Amid assessments and reports warning of a possible third Covid-19 wave in India, Chief of the National Technical Advisory Group on Immunisation, Dr NK Arora, told CNN-News18 that he doesn't expect a wave in September-October this year as some are predicting. However, he says the same is contingent on avoiding large gatherings.
"Stopping the third wave is in public's hands. However, it depends on four factors and we are better placed than we were before.
"Every new wave likely starts with a ferocious new virus mutation. Firstly, genome surveillance has been expanded. We now have the capacity of 80,000 genomic analysis every month and there is a weekly bulletin coming out. Kerala doesn't have a new variant yet. Interval between variant mutation and identification is also reduced to 3-4 weeks.
"Secondly, latest sero-survey shows 33% population is still susceptible in India so we need to continue to avoid large gatherings. Social, religious, political gatherings have to be avoided especially with festival season coming up. We are already working on immunisation expansion. And finally, we are strengthening health systems too — ICUs and paediatric care units are coming up and being operationalised as our oxygen plants."
Arora added that while the country was preparing for the third wave, the attempt should be to ensure it doesn't hit. "A sizeable population is already infected or getting vaccinated and health systems are being upgraded. We need people's support here but I don’t expect a wave in September or October," he said.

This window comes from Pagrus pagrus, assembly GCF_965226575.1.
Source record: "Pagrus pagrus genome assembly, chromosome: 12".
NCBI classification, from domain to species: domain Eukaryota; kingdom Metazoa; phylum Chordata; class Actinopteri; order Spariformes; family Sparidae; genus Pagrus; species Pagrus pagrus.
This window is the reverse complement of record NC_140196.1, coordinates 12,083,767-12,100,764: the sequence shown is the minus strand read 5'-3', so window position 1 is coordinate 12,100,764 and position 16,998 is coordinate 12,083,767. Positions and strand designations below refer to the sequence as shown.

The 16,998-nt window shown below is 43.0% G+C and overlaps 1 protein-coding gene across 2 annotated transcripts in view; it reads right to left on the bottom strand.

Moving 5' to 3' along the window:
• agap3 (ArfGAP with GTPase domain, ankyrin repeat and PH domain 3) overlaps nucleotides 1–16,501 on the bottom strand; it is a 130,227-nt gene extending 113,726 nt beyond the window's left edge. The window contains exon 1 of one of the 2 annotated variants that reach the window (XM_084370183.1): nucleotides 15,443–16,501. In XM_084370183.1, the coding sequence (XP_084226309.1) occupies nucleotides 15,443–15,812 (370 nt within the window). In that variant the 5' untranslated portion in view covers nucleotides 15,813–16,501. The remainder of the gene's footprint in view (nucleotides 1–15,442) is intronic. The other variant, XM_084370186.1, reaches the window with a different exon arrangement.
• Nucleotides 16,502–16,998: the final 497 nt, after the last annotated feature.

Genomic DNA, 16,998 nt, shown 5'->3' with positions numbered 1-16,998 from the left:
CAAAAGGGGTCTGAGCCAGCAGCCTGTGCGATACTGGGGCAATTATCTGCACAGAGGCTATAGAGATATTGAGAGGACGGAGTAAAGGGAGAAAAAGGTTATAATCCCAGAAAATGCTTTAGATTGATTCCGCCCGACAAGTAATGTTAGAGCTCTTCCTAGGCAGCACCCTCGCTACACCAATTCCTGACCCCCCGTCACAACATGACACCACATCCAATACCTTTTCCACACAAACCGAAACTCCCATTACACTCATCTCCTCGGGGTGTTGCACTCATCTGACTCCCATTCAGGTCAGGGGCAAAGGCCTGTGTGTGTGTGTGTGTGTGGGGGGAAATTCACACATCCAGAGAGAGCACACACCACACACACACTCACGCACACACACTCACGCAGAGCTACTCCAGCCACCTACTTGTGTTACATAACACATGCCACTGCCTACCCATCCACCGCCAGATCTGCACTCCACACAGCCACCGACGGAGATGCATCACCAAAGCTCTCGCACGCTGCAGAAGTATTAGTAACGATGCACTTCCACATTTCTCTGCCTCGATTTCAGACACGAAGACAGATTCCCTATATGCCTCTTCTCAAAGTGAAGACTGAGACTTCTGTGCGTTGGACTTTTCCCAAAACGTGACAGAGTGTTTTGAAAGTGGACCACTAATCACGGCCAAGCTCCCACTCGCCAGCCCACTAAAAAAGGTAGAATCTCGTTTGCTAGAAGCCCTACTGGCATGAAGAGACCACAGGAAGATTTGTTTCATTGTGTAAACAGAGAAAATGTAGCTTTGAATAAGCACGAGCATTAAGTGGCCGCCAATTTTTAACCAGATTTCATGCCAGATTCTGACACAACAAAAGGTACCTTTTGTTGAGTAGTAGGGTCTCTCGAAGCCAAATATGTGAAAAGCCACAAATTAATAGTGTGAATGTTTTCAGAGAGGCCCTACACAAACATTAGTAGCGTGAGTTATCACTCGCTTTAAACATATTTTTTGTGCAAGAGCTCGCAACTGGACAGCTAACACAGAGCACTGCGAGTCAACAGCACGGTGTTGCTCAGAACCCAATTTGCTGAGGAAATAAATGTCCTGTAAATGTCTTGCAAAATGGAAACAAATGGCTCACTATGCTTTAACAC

'NEED TO SECURE PARENTS FIRST'
Speaking on the issue of the third wave being particularly devastating for children, Arora said: "We have 44 crore children below the age of 18 years and about 12 crore between 12 and 18 years. Usually, less than 1% of kids tend to have co-morbidities. At the moment, we are looking at one million children who will be prioritised. Overall, about four million such children will be given preference. Kids between 12 and 18 years in age with co-morbidities will start getting jabs by October."
Dr Arora had also indicated that the government will look at opening vaccinations for all children only after adult vaccination is completed. He says that is to ensure parents are safeguarded first.
"Supply is one issue but more importantly, we have to protect parents first. In children as it is, severe disease and fatalities are uncommon. So, we have to ensure parents are safe first and children automatically become less vulnerable. We have to go with proper priorities. We can't add 44 crore numbers to already existing 90 crore adults. So, within children, we will also prioritise (those with co-morbidities) and by first quarter of 2022, we should have vaccines for all children."
The government has also released two crore additional jabs in August to facilitate the vaccinations of all school staff by September 5 as schools begin to re-open across the country. "Just like workplaces have ensured that only those vaccinated can come in, state governments are working to ensure all teaching staff is also vaccinated," he said.